In Aulis: a dry recording with too little drama, not enough intensity

Yiorgis Sakellariou, In Aulis, Belgium, Unfathomless, CD U49 (2017)

A quiet and rather dry recording, “In Aulis” pays homage to the ruined ancient temple of the goddess Artemis in Aulis, in Greece. Photographs on the CD sleeve cover and inside show pillar bases and stone rubble surrounding a mound of bare ground and grass scrub while in the distance power poles and concrete towers, themselves appearing as abandoned and bereft of life as the temple remains, stand as silent sentries.

The CD rumbles slowly in appearing in the audio universe; a work dedicated to an Olympian deity just cannot be rushed but must present itself gradually and solemnly. Wheezing steel wire noises that unroll and stretch in an echoing tunnel, taut strings that tremble ever so slightly, ghostly moaning drones and eerie space-ambient flotsam combine to produce a mysterious and unsettling sound universe. Something grand that inspires awe and respect but which also keeps us at bay, stopping us from becoming more familiar with the entity and from human penetration into its mystery, is present though more sensed through intuition than actually heard.

About the 20th minute the recording mutates into a dark seething beast, all heaving breathy rhythm operating on a shunting beat, etched by washes of cold that turn out to have sword-sharp edges. This edifice soon smashes into the ground by broken glass. Was a giant mystery creature sacrificed to Artemis just then? We do not know – the sounds retreat into needlepoint wisps of noise very lightly skipping through space. Soon the rumble resumes its path and transforms into a noisy churning racket that grows in urgency and intensity … until that also collapses.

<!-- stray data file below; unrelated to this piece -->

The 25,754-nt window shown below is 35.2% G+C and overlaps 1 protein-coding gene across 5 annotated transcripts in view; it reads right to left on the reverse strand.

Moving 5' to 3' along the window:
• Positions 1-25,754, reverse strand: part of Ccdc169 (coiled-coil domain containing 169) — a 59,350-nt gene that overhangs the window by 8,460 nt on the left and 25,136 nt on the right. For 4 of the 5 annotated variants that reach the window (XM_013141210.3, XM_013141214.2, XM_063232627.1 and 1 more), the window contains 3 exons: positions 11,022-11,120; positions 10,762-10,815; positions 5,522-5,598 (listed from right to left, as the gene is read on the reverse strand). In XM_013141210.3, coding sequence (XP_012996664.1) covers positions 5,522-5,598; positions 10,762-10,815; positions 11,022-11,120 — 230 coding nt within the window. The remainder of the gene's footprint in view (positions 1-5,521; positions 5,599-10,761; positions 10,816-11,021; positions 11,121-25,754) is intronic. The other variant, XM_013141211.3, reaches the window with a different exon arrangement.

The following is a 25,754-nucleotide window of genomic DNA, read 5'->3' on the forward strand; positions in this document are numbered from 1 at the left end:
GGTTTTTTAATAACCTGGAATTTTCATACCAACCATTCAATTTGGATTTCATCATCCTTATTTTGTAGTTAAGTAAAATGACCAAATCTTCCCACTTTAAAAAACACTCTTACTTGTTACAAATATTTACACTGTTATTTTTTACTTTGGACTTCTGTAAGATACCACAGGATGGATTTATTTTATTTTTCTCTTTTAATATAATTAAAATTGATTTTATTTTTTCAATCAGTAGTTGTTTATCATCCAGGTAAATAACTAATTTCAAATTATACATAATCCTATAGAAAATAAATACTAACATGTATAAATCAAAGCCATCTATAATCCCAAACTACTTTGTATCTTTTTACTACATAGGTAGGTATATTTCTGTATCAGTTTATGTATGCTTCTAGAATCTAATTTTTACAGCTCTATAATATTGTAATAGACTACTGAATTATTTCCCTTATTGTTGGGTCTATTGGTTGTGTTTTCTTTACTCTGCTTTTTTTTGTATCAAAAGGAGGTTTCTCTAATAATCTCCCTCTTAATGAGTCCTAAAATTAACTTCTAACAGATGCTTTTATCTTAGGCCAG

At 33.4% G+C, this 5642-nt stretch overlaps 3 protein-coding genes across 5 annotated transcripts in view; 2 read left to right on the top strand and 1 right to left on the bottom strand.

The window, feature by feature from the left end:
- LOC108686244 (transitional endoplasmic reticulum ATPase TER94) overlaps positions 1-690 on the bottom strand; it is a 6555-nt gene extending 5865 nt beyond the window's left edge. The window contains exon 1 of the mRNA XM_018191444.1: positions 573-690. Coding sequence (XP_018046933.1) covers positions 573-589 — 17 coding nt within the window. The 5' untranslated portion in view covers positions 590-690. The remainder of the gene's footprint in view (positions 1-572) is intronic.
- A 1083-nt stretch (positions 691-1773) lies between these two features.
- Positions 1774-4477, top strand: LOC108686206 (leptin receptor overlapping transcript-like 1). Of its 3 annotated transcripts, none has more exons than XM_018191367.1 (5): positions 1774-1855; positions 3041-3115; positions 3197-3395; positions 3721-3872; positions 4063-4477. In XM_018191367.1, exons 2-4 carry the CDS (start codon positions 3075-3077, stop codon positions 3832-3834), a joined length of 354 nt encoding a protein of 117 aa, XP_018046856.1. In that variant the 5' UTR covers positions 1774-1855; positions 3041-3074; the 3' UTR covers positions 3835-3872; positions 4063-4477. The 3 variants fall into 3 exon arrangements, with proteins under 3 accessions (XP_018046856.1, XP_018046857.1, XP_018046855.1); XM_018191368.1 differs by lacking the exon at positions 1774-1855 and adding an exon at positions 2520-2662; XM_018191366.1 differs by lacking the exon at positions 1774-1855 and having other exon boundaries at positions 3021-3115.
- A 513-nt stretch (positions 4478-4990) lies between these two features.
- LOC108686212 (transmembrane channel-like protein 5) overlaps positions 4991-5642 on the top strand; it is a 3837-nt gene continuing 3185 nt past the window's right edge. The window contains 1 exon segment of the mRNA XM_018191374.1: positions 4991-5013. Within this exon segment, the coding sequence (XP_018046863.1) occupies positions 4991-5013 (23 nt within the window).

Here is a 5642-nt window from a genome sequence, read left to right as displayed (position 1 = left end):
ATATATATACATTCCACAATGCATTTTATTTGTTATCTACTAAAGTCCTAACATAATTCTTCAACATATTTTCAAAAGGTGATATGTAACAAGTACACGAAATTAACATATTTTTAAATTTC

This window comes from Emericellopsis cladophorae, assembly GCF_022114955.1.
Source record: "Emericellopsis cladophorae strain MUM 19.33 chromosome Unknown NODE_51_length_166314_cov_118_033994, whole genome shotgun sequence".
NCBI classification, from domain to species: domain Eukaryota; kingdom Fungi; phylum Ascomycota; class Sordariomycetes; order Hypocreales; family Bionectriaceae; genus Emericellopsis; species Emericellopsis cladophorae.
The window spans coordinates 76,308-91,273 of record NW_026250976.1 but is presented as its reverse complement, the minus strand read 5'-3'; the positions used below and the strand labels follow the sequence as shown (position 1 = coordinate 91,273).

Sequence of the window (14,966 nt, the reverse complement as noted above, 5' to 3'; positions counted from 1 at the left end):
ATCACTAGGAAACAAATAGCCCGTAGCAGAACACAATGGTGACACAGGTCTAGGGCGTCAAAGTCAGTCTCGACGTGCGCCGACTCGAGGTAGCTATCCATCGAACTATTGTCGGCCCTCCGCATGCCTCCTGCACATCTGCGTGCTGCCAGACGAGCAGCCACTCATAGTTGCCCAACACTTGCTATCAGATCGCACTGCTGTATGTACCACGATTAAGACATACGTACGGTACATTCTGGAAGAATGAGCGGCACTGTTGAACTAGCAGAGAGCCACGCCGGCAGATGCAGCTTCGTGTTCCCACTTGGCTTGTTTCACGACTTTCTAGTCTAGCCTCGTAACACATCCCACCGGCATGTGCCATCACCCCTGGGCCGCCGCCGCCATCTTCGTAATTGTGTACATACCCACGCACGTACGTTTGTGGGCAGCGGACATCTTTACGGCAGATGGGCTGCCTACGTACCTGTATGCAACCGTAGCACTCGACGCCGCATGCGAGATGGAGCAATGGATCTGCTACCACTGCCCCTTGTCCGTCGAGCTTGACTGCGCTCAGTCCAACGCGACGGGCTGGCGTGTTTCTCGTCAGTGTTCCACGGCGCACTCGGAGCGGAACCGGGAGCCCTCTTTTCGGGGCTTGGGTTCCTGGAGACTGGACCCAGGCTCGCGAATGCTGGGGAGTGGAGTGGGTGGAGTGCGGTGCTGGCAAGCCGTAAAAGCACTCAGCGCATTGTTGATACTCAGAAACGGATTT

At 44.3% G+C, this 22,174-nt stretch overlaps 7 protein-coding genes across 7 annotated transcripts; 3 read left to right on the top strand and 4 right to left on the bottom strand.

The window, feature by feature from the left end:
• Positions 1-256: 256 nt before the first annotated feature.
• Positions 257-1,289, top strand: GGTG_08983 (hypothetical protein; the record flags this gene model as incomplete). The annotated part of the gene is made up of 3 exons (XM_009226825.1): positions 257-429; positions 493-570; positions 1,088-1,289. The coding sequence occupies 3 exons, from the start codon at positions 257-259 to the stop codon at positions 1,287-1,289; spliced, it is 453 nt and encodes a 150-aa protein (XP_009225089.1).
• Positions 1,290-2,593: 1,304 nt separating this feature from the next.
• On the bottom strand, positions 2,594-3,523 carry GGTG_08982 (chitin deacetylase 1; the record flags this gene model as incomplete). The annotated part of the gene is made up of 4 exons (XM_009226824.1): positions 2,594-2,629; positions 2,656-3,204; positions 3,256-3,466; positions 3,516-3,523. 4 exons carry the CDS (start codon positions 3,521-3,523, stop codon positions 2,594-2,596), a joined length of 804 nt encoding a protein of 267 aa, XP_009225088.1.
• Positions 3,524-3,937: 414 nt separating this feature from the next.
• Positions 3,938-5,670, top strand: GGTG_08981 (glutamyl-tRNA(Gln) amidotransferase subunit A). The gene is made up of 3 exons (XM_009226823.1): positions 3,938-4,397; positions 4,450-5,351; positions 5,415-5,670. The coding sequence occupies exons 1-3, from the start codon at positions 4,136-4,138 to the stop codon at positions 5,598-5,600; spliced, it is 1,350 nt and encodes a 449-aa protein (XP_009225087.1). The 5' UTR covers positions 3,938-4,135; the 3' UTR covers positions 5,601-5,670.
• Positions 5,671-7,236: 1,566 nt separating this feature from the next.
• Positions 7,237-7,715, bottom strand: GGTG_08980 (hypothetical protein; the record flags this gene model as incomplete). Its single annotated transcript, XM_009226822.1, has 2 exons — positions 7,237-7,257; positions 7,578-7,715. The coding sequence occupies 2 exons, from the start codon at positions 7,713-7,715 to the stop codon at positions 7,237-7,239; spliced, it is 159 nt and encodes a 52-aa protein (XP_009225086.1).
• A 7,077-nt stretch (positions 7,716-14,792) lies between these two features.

While parts of “In Aulis” are very enthralling and often madly intense and dramatic, these moments are few and far between. For much of its playing time, the recording quietly broods and gathers its strength to summon whatever human energy still remains in long-abandoned and eroded buildings in this part of Aulis long after their original builders departed. While I do respect Sakellariou’s right to make “In Aulis” the way he believes it should be, I do find many passages in the work are very long and the noises in these passages so fragile and brittle for what they are, that as links between more bombastic sections of the recording these passages are very insubstantial and the work can seem a bit unbalanced and top-heavy or bottom-heavy depending on the composition of the work.

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